"Yes. He was a well-known Spinoza fan, and people didn't like the idea of erecting a statue of Spinoza as the father of secular Zionism. So the Spinoza problem in Israel is also several decades old. I am guessing that Jews who observe tradition and ultra-Orthodox Jews won't like my new book. I don't think they would be its natural audience. Spinoza can be seen as poison to them."
Yalom was born in 1931 to parents who emigrated from the Russian-Polish border to the U.S. shortly after World War I. He grew up in Washington D.C. in a poor neighborhood, where he could not run freely around the streets, so reading books at home was his pastime. His house was a "Jewish-cultured" home, as he puts it. Religion was respected, kashrut was observed, but they did not attend a synagogue on a regular basis.
"My parents had a grocery store, and they used to close up shop during the Tishrei holidays, but I, myself, am an atheist, secular Jew," he says. "I don't observe the traditions nor do I attend a synagogue, but I love the religious family events. We have a Passover Seder every year, for example."
What about your four children?
"One of my sons had a bar mitzvah, as per his request, but my daughter is the one with the most inclination toward religion. She is the one who organizes and cooks the Seder meal and she is the one who preserves this family's ties to Judaism."
You have at home quite a few translations of your books to different languages, many of them to Hebrew. Do you speak Hebrew?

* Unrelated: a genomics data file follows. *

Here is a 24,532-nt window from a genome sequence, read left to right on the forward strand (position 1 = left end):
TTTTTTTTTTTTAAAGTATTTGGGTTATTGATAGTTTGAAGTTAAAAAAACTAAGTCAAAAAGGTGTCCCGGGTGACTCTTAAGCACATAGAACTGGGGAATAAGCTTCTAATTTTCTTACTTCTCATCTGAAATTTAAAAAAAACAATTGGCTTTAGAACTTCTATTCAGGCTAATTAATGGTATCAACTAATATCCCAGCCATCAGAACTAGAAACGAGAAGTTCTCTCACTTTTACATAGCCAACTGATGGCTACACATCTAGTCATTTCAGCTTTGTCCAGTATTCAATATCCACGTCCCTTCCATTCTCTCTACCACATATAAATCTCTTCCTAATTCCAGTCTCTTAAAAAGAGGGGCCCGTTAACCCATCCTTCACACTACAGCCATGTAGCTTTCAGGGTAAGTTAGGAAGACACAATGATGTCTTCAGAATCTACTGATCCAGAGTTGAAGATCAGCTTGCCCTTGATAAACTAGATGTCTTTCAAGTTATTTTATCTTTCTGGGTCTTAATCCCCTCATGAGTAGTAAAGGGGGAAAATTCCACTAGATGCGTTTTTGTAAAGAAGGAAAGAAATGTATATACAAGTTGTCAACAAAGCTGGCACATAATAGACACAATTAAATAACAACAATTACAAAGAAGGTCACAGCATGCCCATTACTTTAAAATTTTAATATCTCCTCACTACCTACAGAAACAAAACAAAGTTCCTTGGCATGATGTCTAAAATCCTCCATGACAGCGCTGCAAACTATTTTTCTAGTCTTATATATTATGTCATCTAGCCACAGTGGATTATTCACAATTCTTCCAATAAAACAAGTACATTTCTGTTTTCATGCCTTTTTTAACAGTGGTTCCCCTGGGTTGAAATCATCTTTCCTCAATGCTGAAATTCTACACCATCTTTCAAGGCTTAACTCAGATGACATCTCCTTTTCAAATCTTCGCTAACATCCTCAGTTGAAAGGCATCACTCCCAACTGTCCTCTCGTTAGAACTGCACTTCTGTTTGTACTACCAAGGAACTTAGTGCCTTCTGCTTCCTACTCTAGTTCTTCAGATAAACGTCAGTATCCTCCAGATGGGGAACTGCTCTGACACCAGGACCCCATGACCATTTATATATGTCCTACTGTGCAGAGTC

"I don't speak Hebrew. Language was always the one subject I always failed in school. I learned a little when I read from the Torah, but I have forgotten it since."
Do you follow current events in Israel?
"Yes, and I'm worried. My friends explain to me that the real problem of the Jewish people is not the conflict with other nations, but rather the conflict among the Jews themselves. I have been to Israel several times, when I was invited to speak, but I haven't visited Israel in about 10 or 12 years. As a matter of fact, I hear a lot about what is happening in Israel in my private practice – I have several Israeli patients. This whole area of Silicon Valley has become a hothouse for Israelis who move here for their high-tech jobs. My Israeli patients are mainly concerned with the question of whether or not they should stay and live here. They have a lot of guilt over being far from their country, and that is the main issue that accompanies them as expats. Several months ago, a pair of Israeli therapists approached me with the idea of establishing a treatment program that operates on the video chat program Skype. I was pretty skeptical about it, but when I heard the idea it piqued my interest. They were actually going for a platform where someone who emigrated from China and lives in Ohio could be treated by a therapist who speaks his mother tongue. There is merit to the idea that communication in a language that is not a native tongue loses something in the translation, or in feelings that become difficult to communicate."
What about all the psychology books, available at every book story, that guide readers to heal themselves in 20 steps? How do you feel about that niche?
"The more simplistic books usually cater to the lowest common denominator and therefore to less sophisticated people. There are people who benefit from these books, merely because they are written by very charismatic authors, the kind that the camera loves when they are interviewed on television. I personally get about a dozen emails a day from people telling me that my books helped them."
Speaking of television, have you had a chance to watch the program “In Treatment”?
"I love that show. When I started watching it on HBO and I saw Gabriel Byrne playing the psychologist, I immediately thought it was me. He is an excellent actor, and he spoke exactly the way that I speak, and worked exactly the way that I work, and in one episode he even mentioned me and my writing. I got a lot of phone calls the next day, it was very amusing."